"'Nearly invisible,' I said. 'From about a hundred metres in bad light. ...'
Instead of selling this paperback, I may just put it on loan, so people will have to bring it back and other people can share this rare treat. Or I'll move to Australia.

Monday, February 7, 2011

Subterranean, by James Rollins ($9.99) (c1999)

Two words: escapism, fun. This was James Rollins' debut book, and people have been coming back for more since then. Like Clive Cussler and Michael Crichton, he takes his readers on improbable adventures, with a smattering of real history and science to back it up.

An older scientist has amassed a group of specialists and military guards to explore a series of linked caverns two miles beneath ... Antarctica. A relic has been found, indicating a primitive culture existed long before man stood on two legs, and archaeologist Ashley Carter and Australian spelunker Ben Brust are two of the people who will investigate its origins. Ashley has a young son who, for contrived reasons, must accompany the group, at least to the underground military base from which the team will plough into the tunnels and caves. All this bustling about has irritated something nasty in the subterranean world, and it's coming to express its dismay ... loudly. Does this smack of something like Jurassic Park meets Journey to the Center of the Earth?

It's all contrived. Ashley and Ben's two-dimensional characterizations are alternately irritating and laughable. Movie stereotypes abound: hyperventilating curvy scientist, Middle Eastern biologist with a hidden agenda, macho-macho military men, and smelly but loveable characters that draw on forces from the dawn of man. Jurassic Park meets Journey to the Center of the Earth meets "Star Wars" meets Lord of the Ring.

Despite all that, it's hold-your-breath fun.

Thursday, February 3, 2011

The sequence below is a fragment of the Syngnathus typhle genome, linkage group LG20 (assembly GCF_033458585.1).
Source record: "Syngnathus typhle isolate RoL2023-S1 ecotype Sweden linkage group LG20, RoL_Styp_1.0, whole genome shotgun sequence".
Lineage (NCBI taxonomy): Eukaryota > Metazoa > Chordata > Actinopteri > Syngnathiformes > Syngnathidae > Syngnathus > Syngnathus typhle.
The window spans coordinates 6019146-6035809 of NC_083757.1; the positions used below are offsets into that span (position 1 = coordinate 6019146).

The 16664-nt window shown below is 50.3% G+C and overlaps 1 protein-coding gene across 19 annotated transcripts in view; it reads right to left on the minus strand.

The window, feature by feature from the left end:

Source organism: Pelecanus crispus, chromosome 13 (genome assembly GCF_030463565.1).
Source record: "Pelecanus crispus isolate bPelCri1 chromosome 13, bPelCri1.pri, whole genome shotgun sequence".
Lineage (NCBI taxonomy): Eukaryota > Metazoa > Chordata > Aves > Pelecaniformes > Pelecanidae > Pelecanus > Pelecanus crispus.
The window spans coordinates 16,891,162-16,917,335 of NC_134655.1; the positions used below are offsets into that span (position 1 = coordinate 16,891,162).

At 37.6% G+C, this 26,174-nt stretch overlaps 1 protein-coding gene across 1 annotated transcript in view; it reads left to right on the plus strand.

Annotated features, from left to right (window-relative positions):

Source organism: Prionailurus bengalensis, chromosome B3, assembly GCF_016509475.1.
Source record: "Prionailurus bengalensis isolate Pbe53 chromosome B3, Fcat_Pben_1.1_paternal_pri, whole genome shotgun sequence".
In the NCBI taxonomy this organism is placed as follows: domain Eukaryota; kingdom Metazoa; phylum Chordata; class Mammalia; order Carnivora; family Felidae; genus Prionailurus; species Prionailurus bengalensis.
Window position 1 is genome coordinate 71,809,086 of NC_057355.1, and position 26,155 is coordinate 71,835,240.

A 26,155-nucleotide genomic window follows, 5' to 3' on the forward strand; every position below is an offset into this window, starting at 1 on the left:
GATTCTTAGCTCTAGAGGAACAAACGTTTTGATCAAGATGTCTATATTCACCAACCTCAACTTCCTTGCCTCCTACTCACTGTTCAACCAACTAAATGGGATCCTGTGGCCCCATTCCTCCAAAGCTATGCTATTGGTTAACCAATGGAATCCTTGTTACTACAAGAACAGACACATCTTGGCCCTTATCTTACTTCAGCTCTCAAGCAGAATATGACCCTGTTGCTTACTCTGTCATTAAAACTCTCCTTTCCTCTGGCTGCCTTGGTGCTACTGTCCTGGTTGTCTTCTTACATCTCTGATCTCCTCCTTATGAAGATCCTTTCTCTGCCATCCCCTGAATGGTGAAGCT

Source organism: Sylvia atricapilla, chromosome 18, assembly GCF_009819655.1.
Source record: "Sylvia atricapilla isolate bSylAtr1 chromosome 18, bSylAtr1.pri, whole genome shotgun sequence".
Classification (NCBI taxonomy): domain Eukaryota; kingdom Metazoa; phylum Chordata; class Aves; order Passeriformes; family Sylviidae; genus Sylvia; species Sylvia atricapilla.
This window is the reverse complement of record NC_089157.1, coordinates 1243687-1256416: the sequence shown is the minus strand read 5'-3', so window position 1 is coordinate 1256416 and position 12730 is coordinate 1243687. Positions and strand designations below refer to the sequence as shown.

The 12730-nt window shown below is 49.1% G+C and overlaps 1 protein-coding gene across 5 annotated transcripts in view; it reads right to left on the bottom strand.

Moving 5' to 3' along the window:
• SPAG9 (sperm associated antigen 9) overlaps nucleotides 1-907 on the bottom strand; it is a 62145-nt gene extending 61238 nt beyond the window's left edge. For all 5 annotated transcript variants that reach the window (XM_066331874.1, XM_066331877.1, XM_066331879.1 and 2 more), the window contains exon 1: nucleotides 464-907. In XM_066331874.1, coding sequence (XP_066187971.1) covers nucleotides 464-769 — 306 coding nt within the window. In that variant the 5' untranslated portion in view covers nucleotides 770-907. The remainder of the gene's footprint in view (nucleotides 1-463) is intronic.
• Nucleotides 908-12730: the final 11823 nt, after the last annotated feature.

The Truth-Teller's Lie, by Sophie Hannah, apa Hurting Distance ($15)(c2010)

I've read some dour books lately, so I thought (wrongly), "Hey, here's a book by someone with a cute name, Sophie Hannah; it should be entertaining."

The Truth-Teller's Lie is entertaining, but not in the way I thought it would be. The back cover quotes The (London) Times: "A superbly creepy, twisty thriller about obsessive love, psychological torture and the darkest chambers of the human heart." That quote neatly summarizes this book. So, ditto.

Just before embarking on a disastrous vacation, Detective Sergeant Charlotte "Charlie" Zailer interviews a distraught young woman who is convinced her married lover, who has disappeared, needs help. She and her partner Simon Waterhouse chalk it up to the hysteria of a discarded lover and put the case on ice. Since every other chapter of the book is the first-person narrative of that woman, Naomi Jenkins, a reader can suspect that Naomi's concern is justified.

In a convoluted series of events, the stories of Charlie and Naomi intertwine as the story becomes darker and more depraved. As Hannah says, "The diagram [of connections] now resembled a morbidly obese spider -- a huge black mass of lines, arrows, circles, loops. The shape of chaos."

I probably should have read The Times' quote before reading this book, but it was soon too late. I was immediately caught in Hannah's web, trying to make sense of the chaos. She does it so well.

Apparently the Jenkins/Waterhouse series is being adapted for television in Great Britain.